Toronto Film Society presented Song of the Thin Man (1947) on Monday, August 8, 2016 in a double bill with Sherlock Holmes in New York as part of the Season 69 Summer Series, Programme 4.
Production and release: Metro-Goldwyn-Mayer. Producer: Nat Perin. Director: Edward Buzzell. Screenplay: Steve Fisher and Nat Perrin. Additional Dialogue: James O’Hanlon and Harry Crane. Story by: Stanley Roberts. Based on characters created by: Dashiell Hammett. Photography: Charles Rosher. Art Directors: Cedric Gibbons and Randall Duell. Film Editor: Gene Ruggiero. Music Score: David Snell. Costumes: Irene. Sound Recording: Douglas Shearer.
Cast: William Powell (Nick Charles), Myrna Loy (Nora Charles), Keenan Wynn (Clarence “Clinker” Krause), Dean Stockwell (Nick Charles, Jr.), Philip Reed (Tommy Edlon Drake), Patricia Morison (Phyllis Talbin), Leon Ames (Mitchell Talbin), Gloria Grahame (Fran Leduce Page), Jayne Meadows (Janet Thayar), Ralph Morgan (David I. Thayar).
This is the sixth and last of the Thin Man series starring William Powell and Myrna Loy. Since first working together in Manhattan Melodrama in 1934 with the first Thin Man film following immediately afterwards, they appeared together in fourteen films in thirteen years, with this being their second last.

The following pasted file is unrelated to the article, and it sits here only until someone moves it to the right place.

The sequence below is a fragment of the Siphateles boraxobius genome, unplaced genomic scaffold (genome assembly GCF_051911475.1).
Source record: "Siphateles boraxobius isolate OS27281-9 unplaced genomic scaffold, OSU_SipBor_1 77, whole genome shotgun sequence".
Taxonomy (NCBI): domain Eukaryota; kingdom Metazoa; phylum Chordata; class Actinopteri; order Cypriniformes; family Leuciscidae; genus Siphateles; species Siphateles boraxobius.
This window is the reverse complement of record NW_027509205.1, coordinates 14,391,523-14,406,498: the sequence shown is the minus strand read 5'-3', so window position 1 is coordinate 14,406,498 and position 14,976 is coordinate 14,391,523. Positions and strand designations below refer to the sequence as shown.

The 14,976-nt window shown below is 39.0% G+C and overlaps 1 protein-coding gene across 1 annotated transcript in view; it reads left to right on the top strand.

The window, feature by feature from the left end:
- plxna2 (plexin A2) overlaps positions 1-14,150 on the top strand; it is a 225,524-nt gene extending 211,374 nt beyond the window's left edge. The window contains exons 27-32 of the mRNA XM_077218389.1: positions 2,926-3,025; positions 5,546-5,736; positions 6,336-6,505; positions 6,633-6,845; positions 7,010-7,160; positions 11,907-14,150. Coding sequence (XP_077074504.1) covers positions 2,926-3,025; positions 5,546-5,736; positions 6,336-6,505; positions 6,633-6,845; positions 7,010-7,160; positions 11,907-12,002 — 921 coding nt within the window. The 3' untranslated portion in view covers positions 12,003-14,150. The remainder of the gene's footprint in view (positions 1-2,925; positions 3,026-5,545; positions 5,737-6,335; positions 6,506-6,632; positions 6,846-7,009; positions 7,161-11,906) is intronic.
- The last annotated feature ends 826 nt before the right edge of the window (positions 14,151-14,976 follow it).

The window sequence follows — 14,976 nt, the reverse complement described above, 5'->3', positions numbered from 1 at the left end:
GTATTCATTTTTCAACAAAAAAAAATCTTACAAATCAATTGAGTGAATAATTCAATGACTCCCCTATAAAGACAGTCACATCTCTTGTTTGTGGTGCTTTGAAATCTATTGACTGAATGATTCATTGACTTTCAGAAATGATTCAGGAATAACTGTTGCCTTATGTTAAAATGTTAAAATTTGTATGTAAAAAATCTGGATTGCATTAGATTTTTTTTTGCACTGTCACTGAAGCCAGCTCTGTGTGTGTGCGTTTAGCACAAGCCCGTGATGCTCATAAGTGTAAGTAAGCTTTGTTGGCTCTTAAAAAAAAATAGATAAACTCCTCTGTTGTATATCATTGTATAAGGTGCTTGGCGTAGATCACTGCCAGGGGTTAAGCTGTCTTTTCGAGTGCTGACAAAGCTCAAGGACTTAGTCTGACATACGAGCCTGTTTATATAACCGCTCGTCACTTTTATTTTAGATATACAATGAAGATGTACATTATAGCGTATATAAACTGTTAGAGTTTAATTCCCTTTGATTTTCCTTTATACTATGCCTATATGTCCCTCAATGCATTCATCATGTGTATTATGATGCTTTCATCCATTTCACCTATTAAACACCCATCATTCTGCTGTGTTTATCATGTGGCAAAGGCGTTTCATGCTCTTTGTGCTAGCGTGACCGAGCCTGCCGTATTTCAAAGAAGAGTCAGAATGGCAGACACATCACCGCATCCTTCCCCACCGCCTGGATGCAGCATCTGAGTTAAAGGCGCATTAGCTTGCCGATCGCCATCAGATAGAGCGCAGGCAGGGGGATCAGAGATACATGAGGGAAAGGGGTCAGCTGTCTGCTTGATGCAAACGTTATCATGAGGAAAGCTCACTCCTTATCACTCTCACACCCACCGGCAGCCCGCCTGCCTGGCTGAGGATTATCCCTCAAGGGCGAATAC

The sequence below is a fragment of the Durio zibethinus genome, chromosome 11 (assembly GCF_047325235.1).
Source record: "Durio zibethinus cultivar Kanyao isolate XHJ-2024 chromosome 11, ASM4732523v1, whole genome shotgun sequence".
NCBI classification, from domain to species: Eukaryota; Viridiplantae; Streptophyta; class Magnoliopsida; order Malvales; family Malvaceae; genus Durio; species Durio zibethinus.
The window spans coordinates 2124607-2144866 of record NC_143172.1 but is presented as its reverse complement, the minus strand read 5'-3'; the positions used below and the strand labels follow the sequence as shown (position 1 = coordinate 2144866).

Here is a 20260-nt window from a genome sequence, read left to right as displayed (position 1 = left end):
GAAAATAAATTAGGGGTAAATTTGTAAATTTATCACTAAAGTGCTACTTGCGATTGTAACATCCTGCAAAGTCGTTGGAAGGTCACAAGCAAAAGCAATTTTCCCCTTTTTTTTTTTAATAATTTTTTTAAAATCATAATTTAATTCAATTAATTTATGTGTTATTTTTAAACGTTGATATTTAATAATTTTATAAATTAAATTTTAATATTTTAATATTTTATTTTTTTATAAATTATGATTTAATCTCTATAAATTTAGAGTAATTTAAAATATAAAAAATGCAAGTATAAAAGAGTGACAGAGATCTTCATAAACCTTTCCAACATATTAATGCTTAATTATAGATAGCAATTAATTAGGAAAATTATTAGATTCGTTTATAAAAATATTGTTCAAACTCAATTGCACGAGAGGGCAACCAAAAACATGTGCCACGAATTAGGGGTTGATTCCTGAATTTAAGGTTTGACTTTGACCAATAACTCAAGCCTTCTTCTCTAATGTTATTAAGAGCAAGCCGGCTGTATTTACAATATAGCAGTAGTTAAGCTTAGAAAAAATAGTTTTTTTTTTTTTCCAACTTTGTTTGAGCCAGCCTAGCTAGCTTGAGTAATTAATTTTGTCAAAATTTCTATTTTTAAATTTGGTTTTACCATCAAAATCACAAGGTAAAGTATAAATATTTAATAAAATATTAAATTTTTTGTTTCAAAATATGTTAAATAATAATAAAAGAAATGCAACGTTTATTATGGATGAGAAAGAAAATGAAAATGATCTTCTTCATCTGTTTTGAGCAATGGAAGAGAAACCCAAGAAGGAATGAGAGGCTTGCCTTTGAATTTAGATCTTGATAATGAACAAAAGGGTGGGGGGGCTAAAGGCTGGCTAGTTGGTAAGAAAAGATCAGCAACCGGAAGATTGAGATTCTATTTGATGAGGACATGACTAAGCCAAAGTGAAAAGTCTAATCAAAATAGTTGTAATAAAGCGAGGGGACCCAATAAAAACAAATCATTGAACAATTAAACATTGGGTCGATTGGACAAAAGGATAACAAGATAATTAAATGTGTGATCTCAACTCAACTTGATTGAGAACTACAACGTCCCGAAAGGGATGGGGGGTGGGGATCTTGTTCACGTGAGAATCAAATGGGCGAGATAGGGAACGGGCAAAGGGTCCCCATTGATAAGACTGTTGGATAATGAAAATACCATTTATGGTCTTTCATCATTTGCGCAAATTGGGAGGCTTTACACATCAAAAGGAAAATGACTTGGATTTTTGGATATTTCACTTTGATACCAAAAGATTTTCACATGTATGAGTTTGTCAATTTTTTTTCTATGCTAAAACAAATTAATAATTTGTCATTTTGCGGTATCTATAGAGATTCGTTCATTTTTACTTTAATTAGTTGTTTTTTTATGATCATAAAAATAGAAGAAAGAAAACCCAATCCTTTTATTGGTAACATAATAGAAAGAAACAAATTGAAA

Writer Lawrence J. Quirk didn’t have much enthusiasm for this last Thin Man pairing. Even with a talented cast of actors that included eleven year old Dean Stockwell in his tenth film appearance as their son; Keenan Wynn, whose acting style didn’t seem to mesh with Powell and Loy’s; Jayne Meadows, the older sister of Audrey, Jackie Gleason’s onscreen wife, Alice; Ralph Morgan, also an older brother to the better known Frank of Wizard of Oz fame; and Gloria Grahame as the sultry chanteuse, he as well as Loy felt the film didn’t work.
Interestingly, Leon Ames plays the character Mitchell Talbin while in the previous Thin Man film, The Thin Man Goes Home made in 1944, he played husband Edgar Draque with Helen Vinson playing his wife Helena. Originally Ames was to reprise this role but when Vinson became unavailable, it led to the unusual occurrence of him being cast in a totally different role.
Dean Stockwell played in a number of well-known films such as Gentleman’s Agreement with Gregory Peck in 1947, The Boy with the Green Hair with Pat O’Brien in 1948, The Secret Garden with Margaret O’Brien in 1949, Stars in My Crown with Joel McCrea and Kim with Errol Flynn both in 1950. He was one of the few child actors to successfully continue in his chosen career as an adult.